For help in diagnosing and treating pancreatic cancer, patients from across the country turn to the Jefferson Pancreas, Biliary and Related Cancer Center in Philadelphia. The Jefferson team offers innovative surgical, endoscopic, oncologic and other treatments that, in some cases, can cure pancreatic cancer – a diagnosis that was once considered fatal.
Patients choose Jefferson Hospital in Philadelphia for several reasons: the high volume of pancreatic and related surgeries performed; a highly skilled and experienced group of gastroenterologists; experienced clinical staff; leading-edge research; and a patient-centric approach to care delivery.
Dedicated to Researching, Diagnosing and Treating Pancreatic Cancer
If you are diagnosed with pancreatic cancer, the combined expertise of specialists of the Division of Gastroenterology and Hepatology's Pancreaticobiliary Program and our Pancreas, Biliary and Related Cancer Center will continually evaluate you throughout the entire course of treatment, bringing together the expertise of Jefferson surgeons, oncologists, pathologists, pharmacologists, gastroenterologists, pain management specialists, palliative care specialists and genetics researchers.
Our Pancreas, Biliary and Related Cancer Center is part of the Sidney Kimmel Cancer Center at Jefferson in Philadelphia, which is a National Cancer Institute (NCI)-designated cancer center. The NCI applies this special designation only to regional referral centers with a high level of clinical services and participation in national clinical trials. This special status as a national center testifies to the work of our basic and clinical scientists and physician researchers, who are on the forefront of advances against cancer.
Experience with Treating Pancreatic Cancer Matters
Our surgeons have extensive experience performing pancreatic cancer surgeries and clinical studies have shown improved outcomes for surgeries performed at high-volume centers such as Jefferson. In a typical year, our surgeons perform about 140 pancreatic resections, including more than 100 pancreaticoduodenectomies – commonly referred to as Whipple procedures – and dozens of distal and central pancreatectomies.
Whenever possible, Jefferson surgeons use an innovative procedure called a mini-Whipple that is as effective as the standard procedure while enabling the preservation of the entire stomach and pylorus, and reducing the length of hospital stays and complications.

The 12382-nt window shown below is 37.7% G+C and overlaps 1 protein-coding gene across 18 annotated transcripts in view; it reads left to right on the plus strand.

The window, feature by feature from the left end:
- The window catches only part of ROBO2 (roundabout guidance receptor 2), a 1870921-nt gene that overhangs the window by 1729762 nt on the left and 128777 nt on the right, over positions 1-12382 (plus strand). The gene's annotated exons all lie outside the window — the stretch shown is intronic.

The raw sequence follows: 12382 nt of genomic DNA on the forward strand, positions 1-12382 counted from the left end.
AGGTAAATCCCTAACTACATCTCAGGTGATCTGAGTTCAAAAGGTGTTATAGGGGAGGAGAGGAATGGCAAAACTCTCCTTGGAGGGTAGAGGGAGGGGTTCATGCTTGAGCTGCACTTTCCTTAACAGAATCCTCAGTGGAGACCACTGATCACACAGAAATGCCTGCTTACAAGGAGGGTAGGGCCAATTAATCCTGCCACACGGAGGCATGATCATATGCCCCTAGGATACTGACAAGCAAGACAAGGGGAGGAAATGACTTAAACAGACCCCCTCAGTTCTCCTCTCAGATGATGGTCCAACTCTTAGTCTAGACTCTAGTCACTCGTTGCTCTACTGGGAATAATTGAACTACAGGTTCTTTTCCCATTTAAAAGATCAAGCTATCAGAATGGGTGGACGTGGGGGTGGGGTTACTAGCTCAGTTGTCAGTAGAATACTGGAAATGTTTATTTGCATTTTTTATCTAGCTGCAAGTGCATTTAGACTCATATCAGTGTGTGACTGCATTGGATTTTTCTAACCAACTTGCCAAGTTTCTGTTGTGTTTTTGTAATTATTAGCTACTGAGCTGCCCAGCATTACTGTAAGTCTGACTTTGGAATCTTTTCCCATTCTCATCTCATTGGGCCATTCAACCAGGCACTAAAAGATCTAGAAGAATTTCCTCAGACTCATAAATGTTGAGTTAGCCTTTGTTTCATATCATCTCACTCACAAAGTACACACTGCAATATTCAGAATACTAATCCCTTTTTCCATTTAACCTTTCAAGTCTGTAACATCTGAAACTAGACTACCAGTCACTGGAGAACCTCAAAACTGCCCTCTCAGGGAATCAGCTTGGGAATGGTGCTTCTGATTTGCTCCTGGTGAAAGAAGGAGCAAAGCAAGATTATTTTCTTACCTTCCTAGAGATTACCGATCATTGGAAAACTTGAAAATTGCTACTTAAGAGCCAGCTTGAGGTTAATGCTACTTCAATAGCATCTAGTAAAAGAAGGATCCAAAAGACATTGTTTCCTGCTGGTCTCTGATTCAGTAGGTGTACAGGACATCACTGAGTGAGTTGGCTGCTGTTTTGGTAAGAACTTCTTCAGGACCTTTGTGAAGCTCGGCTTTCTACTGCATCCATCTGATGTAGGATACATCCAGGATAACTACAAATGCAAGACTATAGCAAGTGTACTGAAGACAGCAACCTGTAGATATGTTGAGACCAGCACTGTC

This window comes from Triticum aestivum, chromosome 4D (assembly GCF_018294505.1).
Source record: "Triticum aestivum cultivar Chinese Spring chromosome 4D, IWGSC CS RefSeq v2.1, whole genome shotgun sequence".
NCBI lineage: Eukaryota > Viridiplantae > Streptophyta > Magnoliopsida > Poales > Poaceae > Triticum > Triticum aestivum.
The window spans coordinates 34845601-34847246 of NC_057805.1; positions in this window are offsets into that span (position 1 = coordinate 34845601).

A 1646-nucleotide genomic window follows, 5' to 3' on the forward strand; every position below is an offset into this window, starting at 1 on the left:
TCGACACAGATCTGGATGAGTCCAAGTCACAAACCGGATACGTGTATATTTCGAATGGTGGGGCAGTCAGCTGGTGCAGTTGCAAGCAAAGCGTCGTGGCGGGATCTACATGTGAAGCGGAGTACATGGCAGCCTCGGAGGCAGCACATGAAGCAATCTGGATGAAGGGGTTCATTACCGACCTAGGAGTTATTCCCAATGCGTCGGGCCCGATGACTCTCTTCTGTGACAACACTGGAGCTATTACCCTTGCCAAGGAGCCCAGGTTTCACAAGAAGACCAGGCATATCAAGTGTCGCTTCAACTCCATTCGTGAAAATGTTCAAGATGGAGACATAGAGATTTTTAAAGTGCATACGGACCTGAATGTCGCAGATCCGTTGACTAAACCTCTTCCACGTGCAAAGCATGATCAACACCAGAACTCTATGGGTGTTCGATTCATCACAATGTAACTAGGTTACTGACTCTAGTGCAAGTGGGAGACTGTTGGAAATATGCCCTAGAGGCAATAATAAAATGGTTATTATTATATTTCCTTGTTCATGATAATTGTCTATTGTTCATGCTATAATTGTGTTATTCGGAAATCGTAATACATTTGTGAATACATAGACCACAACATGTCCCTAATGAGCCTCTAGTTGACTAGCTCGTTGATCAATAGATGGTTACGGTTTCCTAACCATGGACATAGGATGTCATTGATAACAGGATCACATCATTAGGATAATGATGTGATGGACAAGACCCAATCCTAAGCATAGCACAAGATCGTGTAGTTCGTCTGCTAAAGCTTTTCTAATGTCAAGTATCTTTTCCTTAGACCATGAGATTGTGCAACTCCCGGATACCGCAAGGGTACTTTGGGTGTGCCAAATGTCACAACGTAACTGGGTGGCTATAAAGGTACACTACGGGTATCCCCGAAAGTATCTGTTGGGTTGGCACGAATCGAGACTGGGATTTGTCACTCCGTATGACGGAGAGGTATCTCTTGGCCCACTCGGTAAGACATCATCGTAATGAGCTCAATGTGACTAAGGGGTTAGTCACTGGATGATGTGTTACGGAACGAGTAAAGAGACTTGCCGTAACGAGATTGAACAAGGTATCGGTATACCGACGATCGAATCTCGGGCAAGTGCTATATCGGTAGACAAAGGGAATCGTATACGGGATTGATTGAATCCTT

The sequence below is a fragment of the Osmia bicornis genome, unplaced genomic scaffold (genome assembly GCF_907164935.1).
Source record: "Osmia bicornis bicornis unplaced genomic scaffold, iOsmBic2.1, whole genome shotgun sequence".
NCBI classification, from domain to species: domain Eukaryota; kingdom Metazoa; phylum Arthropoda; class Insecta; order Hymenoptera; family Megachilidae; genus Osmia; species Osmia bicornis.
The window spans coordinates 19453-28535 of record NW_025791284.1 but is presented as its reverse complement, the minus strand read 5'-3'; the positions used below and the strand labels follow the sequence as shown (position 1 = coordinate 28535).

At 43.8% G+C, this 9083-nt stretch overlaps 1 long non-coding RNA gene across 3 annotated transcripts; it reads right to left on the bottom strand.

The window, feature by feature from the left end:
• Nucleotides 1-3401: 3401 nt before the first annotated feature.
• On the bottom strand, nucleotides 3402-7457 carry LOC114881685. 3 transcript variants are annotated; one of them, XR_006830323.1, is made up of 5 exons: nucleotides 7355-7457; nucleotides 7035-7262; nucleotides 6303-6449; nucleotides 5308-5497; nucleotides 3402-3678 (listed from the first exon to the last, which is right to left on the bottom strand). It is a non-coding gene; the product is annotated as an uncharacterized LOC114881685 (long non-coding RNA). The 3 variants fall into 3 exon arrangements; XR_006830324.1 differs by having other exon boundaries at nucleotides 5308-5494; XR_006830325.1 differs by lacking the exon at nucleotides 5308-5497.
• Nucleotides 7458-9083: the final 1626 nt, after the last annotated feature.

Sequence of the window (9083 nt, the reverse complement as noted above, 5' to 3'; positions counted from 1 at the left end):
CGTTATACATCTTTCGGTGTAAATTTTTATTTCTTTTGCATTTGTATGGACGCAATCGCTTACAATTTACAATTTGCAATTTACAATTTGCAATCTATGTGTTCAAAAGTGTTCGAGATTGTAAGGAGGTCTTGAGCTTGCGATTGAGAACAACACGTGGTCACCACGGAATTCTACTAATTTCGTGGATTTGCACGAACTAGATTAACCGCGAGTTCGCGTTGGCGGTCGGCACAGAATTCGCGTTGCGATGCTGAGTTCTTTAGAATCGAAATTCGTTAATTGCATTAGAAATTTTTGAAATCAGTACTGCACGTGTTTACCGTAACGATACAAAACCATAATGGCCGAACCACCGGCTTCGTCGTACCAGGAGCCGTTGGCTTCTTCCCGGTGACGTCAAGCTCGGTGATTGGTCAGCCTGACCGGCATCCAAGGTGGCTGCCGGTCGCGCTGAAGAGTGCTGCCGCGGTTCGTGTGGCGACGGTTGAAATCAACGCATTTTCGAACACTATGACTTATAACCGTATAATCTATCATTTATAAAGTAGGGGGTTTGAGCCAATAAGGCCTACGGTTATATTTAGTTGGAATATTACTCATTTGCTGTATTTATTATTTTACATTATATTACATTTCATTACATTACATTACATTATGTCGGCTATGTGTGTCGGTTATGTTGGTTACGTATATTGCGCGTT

Advancing Pancreatic Cancer Screenings and Treatment Through Research
Physicians and scientists at the Pancreas, Biliary and Related Cancer Center are also working to improve the early detection of pancreatic cancer and develop more effective screening procedures. We are leading investigations into genetic, environmental and lifestyle links to pancreatic and related cancers, including a novel approach to individualized therapy based on molecular genetic features of tumors.
Our researchers are performing breakthrough studies that are advancing the understanding of the basic biology of pancreatic and related cancers and the molecular mechanisms that underlie the disease process. Our physicians are translating these discoveries into new approaches to patient care.
Pancreatic Cancer Support for You and Your Family
Additionally, we will provide you and your family a support network that includes specially trained nurses, educators, fellow patients and cancer survivors. Among the wide variety of support programs offered at Jefferson is our Buddy Program, which matches cancer patients with trained volunteer cancer survivors who have been through treatment themselves. These volunteers provide one-on-one support either over the telephone or on-site in the waiting area at the Bodine Center for Radiation Therapy/Sidney Kimmel Cancer Center at Jefferson.
You can also access services to meet your emotional and psychological needs during your course of treatment through the Jefferson-Myrna Brind Center of Integrative Medicine.
Clinical trials are the best way patients can receive new therapies and procedures. To find out if a clinical trial might be right for you, ask your health care provider or contact the Sidney Kimmel Cancer Center Clinical Research Management Office at 215-955-1661.
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